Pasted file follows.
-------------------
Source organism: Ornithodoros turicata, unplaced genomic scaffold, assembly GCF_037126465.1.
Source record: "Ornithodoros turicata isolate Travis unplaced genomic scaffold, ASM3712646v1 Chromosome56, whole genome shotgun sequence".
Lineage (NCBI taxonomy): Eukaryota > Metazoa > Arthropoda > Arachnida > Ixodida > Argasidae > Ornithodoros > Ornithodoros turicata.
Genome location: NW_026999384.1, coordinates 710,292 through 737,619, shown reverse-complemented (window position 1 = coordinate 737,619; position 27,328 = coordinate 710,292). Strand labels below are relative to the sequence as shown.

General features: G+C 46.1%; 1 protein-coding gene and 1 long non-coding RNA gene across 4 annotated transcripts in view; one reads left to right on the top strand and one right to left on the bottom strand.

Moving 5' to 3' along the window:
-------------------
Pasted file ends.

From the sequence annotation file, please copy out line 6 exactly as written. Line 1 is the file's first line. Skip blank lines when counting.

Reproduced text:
Moving 5' to 3' along the window: